A common arrangement is where the Luxembourg parent company is financed by preferred equity certificates (or “PECs”) issued to its shareholders who are private equity investors. In Luxembourg, the PECs are accounted for as debt and the coupon recognised in the accounts is tax deductible. As a result, the Luxembourg parent company is effectively taxed on a small margin.
If there is a mismatch in the treatment of the coupon on the PECs between Luxembourg and for the private equity investors, the UK company may be required to self-assess a disallowance of the interest expense on its borrowing from the Luxembourg parent company.
The key point here is that a good understanding of the tax treatment of each private equity investor will be required to determine whether it is reasonable to suppose there is a mismatch and its nature; perhaps the mismatch is only one of timing if the investor is a US company which is taxed on a receipts basis, or of non-taxation if the income is received in a tax haven or a territory were a tax exemption applies.
Note to reader: This section examines the interaction between the hybrid mismatch rules and a measure removed from Finance (No. 2) Bill 2017. We understand that these measures are intended to be reintroduced at the earliest opportunity post-election.
Taken together with the new corporate interest restriction regime, which will apply from 1 April 2017, business will be faced with an onerous additional compliance burden in addition to the existing rules which can potentially disallow interest deductions. Accordingly, it will be necessary to find a practical approach to apply the various rules.
In some respects, it is helpful that there will now be no overlap between the existing worldwide debt cap regime, which ceased to apply on 31 March 2017, and the corporate interest restriction regime. However, both regimes, are based, in part, on interest amounts taken from the group accounts. So, if a group’s accounts straddle 1 April 2017, it will be necessary to apportion the group results pre and post this transition date. The version of the draft legislation in Finance (No. 2) Bill 2017 now includes an apportionment mechanism for both sets of rules. It may be worthwhile considering how this will be applied in practice.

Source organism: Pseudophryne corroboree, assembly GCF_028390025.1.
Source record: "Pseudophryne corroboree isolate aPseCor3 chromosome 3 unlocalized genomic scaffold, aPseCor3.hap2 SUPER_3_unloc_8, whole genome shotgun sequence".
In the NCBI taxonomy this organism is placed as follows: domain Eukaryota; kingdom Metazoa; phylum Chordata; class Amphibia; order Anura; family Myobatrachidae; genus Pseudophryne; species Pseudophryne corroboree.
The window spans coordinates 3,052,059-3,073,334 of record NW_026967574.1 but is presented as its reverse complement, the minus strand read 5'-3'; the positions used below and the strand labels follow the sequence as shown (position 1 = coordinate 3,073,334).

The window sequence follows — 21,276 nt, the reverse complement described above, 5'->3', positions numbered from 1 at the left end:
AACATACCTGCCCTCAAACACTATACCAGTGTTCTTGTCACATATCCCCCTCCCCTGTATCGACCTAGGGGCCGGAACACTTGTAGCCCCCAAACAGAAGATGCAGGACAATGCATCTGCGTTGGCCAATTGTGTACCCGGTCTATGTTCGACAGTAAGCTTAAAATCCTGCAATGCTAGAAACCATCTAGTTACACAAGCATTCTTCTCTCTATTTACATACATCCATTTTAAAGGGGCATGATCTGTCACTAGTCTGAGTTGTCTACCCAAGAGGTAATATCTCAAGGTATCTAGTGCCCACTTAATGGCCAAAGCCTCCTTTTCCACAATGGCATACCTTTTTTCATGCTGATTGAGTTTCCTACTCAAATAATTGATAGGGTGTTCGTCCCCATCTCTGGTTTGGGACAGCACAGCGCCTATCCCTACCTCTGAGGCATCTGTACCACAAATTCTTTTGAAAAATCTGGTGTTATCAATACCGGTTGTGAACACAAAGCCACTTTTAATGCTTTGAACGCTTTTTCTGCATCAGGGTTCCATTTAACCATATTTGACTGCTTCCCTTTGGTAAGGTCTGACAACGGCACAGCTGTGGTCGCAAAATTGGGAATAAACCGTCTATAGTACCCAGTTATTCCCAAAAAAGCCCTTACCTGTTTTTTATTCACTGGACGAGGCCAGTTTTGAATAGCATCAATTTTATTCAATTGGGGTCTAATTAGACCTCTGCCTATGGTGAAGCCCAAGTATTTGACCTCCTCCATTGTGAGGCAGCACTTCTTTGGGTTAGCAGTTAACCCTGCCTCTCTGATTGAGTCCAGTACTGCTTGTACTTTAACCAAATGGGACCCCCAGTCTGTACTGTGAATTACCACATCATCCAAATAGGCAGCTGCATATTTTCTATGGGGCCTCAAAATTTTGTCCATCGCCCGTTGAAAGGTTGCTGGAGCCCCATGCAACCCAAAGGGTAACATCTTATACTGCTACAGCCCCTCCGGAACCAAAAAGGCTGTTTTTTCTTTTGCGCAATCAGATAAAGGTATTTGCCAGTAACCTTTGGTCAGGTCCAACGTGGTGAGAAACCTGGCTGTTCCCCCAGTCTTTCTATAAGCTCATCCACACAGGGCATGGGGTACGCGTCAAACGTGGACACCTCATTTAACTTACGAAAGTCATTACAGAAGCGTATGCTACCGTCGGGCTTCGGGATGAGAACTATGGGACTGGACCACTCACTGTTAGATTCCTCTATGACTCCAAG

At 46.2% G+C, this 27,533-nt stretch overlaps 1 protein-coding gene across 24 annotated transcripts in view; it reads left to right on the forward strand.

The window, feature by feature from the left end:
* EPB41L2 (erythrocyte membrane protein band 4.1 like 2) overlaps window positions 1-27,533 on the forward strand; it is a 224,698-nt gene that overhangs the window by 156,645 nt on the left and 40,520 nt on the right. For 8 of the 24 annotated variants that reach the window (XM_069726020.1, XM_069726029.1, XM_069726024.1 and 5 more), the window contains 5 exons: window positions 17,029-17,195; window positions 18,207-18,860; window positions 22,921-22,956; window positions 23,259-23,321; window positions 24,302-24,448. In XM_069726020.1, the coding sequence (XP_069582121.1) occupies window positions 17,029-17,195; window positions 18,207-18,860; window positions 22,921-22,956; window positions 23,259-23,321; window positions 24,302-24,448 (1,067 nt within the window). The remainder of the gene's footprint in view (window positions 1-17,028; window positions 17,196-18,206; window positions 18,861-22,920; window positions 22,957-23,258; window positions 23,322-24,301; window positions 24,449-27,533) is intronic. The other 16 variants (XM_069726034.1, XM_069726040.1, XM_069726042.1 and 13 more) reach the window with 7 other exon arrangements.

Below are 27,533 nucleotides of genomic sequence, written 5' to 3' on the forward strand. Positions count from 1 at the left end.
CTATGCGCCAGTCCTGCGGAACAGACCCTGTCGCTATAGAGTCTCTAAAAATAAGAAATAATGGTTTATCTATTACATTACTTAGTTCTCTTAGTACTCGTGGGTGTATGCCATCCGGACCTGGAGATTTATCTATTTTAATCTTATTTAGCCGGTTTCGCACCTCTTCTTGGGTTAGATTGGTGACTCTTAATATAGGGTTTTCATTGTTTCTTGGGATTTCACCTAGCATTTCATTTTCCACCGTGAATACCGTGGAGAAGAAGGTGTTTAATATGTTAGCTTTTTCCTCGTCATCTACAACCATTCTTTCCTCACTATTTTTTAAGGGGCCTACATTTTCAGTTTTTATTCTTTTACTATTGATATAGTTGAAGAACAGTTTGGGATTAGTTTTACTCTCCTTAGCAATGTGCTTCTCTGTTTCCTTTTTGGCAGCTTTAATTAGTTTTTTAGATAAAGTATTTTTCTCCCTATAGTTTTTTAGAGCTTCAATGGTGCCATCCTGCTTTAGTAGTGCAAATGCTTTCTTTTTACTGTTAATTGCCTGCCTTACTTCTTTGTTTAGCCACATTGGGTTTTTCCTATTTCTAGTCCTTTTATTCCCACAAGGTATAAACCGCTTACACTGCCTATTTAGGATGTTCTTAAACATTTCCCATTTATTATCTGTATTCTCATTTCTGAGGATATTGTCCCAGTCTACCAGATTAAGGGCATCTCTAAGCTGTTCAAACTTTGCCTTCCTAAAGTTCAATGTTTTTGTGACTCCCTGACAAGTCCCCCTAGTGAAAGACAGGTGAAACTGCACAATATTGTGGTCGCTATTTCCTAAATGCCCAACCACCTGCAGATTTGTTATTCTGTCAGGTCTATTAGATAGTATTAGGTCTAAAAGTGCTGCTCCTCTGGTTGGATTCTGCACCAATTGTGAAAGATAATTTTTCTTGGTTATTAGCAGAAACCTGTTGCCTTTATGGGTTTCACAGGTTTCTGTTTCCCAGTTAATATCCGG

The interaction of the hybrid mismatch rules with the corporate interest restriction rules is less straightforward because both regimes provide for disallowed amounts to be potentially deductible in later periods.
For example, in the context of the shareholder debt described above, as a practical matter, it might be sensible to first allocate any disallowance under the corporate interest restriction rules to the shareholder debt to avoid testing the application of the hybrid mismatch rules. The compliance burden may be high given that the tax treatment of the various investors needs to be considered, particularly where the investors are in the form of partnerships as it may be difficult to obtain information on the tax status of the partners. It had been hoped that HMRC might simplify the interaction. However, in a change proposed to be made to the hybrid mismatch rules in Finance (No. 2) Bill 2017, it has been made clear that the hybrid mismatch rules must be applied before the corporate interest restriction rules. It therefore appears that groups will need to fully test the application of the hybrid mismatch rules even where it is clear that there is insufficient capacity under the corporate interest restriction rules to deduct an equivalent amount of interest.
Finally, it is noted that there is no grandfathering treatment and so existing arrangements will need to be considered.